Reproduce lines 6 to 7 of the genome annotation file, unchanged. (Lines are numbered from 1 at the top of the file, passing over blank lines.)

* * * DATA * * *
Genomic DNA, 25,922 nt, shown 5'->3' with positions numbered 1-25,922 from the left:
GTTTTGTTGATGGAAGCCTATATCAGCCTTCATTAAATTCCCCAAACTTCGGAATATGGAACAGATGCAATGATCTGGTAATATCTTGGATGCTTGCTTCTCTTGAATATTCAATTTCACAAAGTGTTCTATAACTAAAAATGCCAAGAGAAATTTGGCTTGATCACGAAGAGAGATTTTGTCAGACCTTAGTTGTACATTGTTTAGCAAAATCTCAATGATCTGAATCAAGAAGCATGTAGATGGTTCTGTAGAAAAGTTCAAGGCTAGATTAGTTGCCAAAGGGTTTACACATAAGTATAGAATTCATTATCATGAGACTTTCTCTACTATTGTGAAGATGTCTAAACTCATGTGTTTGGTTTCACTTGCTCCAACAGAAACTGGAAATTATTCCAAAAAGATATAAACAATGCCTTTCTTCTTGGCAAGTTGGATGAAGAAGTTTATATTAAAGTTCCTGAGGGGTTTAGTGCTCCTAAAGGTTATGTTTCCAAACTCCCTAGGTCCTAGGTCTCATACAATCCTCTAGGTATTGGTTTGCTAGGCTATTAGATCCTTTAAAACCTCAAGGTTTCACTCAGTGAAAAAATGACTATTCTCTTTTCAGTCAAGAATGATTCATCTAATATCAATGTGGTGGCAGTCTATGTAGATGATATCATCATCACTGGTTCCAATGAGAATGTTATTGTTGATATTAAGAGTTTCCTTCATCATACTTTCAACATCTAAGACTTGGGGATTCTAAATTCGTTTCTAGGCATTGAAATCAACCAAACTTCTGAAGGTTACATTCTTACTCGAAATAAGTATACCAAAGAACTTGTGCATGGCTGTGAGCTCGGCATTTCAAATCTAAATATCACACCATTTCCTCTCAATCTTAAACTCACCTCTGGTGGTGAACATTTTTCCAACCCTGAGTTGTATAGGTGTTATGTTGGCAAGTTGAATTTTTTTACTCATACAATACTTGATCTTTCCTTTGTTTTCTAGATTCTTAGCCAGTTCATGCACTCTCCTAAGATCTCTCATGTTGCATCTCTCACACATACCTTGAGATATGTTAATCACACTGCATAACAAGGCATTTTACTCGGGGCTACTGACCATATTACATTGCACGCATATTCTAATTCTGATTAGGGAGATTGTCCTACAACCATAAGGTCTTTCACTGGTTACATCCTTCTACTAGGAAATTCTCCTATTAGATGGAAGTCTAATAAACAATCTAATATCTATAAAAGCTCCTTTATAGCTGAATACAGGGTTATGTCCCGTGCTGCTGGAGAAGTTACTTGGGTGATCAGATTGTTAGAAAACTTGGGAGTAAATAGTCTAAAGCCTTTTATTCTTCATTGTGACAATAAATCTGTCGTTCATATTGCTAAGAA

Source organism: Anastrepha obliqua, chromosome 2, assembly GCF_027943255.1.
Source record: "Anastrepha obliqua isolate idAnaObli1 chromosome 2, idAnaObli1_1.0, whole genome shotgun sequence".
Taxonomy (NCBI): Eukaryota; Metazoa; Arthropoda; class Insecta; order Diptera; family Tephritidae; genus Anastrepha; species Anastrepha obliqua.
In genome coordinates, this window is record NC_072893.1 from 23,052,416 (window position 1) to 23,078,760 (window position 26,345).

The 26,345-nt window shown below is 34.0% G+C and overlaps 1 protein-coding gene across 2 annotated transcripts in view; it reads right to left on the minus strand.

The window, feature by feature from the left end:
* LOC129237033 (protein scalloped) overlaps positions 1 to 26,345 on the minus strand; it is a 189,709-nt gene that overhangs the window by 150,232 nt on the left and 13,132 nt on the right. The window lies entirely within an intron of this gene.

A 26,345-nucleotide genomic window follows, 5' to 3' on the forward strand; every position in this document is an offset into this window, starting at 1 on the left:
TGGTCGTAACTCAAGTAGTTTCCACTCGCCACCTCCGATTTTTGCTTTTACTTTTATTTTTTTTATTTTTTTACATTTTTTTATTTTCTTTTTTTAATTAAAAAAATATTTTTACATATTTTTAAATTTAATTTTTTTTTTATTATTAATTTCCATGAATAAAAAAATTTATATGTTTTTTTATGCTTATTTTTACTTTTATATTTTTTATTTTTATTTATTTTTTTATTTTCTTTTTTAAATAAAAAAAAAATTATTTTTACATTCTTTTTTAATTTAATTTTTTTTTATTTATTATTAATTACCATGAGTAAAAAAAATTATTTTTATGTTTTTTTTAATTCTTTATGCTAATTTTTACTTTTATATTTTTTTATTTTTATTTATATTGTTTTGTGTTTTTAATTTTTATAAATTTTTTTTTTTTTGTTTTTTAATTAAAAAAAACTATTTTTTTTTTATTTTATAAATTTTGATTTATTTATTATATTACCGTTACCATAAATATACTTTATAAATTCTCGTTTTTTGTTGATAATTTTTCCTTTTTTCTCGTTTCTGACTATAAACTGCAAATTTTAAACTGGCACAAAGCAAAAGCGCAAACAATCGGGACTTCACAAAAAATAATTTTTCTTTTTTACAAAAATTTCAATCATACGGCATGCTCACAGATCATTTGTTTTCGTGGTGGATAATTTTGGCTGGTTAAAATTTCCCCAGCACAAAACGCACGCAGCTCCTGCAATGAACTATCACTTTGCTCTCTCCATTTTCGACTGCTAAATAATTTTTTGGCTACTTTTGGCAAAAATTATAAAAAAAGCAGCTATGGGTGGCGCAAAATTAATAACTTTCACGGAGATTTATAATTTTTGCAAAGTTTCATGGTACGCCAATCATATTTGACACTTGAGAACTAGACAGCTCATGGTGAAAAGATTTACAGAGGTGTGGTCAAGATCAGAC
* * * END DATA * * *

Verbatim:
In genome coordinates, this window is record NC_072893.1 from 23,052,416 (window position 1) to 23,078,760 (window position 26,345).

The 26,345-nt window shown below is 34.0% G+C and overlaps 1 protein-coding gene across 2 annotated transcripts in view; it reads right to left on the minus strand.